Once the social workers are satisfied that your motives are good and that you have what it takes to be a good parent, they allow you to volunteer at the home. This is a good thing. It gives you the opportunity to spend time with all the children, not just the child or demographic you are interested in. Even a little love and attention goes a long way for all the children. It is also great to see how the home operates, the facilities they provide and how the children interact with their care-givers. While emotionally taxing, these were very good times.
Step Three – Trust that God shows you the right child:
This was the home’s exact statement. Once we started to volunteer, that is what we did. We prayed into this specifically and earnestly on our way to volunteer that first day. As we spent time with the children we tried to be sensitive to what God was doing in our hearts. It was a little nerve-wracking. We were on the edge; between a place we didn’t want to leave and a place we wanted to go.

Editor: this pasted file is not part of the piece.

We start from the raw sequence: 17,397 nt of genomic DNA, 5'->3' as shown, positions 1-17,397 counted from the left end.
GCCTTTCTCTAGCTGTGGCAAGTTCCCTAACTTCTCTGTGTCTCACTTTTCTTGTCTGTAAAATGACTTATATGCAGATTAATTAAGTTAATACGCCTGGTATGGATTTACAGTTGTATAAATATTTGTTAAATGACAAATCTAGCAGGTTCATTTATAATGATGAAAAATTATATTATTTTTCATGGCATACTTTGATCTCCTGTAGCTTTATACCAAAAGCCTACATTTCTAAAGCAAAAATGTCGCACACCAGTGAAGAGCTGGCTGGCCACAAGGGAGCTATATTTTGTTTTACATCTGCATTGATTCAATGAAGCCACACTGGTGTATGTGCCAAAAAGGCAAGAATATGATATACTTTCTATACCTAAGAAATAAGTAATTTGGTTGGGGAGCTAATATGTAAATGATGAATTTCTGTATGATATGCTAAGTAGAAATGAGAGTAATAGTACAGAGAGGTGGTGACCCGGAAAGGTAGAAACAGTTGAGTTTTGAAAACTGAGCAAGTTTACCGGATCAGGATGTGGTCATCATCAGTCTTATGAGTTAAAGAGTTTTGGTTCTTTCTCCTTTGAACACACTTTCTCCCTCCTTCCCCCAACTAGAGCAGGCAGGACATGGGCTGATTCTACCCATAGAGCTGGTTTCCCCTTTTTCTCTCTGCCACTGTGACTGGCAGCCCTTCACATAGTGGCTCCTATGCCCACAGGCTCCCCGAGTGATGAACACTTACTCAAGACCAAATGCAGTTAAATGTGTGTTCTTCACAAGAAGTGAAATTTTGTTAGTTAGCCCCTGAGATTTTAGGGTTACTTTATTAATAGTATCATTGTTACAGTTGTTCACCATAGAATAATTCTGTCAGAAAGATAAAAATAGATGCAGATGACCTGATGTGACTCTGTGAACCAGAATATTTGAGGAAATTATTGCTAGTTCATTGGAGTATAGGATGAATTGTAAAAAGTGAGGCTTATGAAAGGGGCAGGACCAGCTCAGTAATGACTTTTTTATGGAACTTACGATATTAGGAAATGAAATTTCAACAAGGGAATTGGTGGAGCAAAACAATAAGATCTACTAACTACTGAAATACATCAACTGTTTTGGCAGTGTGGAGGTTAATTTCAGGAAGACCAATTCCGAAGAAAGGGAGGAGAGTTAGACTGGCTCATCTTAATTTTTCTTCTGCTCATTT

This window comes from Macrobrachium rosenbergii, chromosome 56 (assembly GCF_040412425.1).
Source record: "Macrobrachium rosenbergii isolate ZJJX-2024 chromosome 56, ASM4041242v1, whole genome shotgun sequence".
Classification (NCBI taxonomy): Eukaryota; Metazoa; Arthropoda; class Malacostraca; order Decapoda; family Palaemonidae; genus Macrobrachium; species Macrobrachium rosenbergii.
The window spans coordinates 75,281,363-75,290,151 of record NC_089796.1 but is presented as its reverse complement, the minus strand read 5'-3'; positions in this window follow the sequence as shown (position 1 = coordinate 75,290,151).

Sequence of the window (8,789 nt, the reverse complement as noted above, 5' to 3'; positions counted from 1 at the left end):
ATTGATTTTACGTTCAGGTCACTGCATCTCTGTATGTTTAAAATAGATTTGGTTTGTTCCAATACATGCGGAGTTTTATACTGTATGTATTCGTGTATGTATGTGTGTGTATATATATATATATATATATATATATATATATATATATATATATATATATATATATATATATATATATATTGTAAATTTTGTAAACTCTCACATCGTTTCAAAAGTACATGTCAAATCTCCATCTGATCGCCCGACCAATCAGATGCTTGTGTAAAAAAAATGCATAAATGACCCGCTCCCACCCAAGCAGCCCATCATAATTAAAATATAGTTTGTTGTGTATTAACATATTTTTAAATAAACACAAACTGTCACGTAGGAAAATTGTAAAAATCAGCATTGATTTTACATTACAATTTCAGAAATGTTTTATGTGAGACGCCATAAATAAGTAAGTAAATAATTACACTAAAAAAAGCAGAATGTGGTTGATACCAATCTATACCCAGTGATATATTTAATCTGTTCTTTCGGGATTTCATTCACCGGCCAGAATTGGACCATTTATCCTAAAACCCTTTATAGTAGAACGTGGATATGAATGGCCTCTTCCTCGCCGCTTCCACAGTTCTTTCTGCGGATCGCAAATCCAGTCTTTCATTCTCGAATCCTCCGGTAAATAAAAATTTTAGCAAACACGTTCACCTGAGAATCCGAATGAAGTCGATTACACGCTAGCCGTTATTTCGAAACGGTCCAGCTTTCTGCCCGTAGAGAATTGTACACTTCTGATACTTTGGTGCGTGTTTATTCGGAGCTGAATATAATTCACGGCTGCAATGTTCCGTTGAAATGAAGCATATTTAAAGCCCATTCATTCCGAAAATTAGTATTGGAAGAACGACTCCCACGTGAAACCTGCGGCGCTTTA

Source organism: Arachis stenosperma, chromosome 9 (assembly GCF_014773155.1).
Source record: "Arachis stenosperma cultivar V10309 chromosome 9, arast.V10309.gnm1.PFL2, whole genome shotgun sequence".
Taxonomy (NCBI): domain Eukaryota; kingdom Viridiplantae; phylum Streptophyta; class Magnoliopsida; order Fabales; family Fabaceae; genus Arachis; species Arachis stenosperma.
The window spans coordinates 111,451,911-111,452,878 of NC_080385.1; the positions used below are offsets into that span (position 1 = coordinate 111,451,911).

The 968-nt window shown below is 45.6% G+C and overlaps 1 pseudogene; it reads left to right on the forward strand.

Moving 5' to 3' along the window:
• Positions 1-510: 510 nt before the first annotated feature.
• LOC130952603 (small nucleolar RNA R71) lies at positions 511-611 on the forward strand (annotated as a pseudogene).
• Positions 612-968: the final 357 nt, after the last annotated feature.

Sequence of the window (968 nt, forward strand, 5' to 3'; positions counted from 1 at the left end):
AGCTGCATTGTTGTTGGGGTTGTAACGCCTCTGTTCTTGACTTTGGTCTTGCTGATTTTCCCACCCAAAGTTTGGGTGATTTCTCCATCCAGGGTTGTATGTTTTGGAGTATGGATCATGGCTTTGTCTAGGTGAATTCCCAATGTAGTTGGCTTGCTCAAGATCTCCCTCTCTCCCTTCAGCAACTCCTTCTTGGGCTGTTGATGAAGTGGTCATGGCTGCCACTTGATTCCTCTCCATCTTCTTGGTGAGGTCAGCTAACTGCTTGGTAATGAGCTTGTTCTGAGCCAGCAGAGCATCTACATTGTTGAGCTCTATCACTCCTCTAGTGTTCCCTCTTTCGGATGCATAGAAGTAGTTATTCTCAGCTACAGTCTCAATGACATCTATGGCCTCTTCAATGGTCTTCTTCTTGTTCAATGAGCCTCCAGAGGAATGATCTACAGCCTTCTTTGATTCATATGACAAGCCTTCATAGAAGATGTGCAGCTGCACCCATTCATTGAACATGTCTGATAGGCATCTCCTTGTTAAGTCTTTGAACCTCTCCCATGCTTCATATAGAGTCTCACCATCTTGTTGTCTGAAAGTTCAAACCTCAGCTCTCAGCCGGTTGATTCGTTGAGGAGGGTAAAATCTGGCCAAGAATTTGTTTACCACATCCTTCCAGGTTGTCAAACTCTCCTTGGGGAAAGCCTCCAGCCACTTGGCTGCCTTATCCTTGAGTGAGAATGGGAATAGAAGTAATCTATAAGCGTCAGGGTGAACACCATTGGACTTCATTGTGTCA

So finally, after all that’s been said and done, we meet Amo. But you’ll have to wait for the next article for that.
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Suspense….love it 😉 this blog was very insightful Nick..always been interested in the adopting process…
Yip, gotta keep you coming back. 😉 Thanks for reading Cands.
I love the fact that you are so encouraging and positive about the process. I really respect the fact that, although you must have faced hardships and things that detracted from the process, you have never used your articles as a forum to become negative or complain. At the end of the article I’m left excited for the next!
P.S. Every now and then I like to leave some comments for your comment section 😉
Thanks Feli, it’s easy to be positive when I have such a wonderful family.
Aaahhh I have to wait, am so enjoying your story. What a privilege you have had to get training on parenthood. As parents of biological children (the Lord blessed and surprised us with 3) we were thrown in the deep end and no one can prepare you for what lies ahead. They try and to a great degree we ignore them. The blessing is to know the Lord and have His guidence in the process. I’m beginning to understand the real commitment you have to have to stick by this process to the end goal. Some parents out there just don’t have the same outlook on the job entrusted to them and how important and significant it is.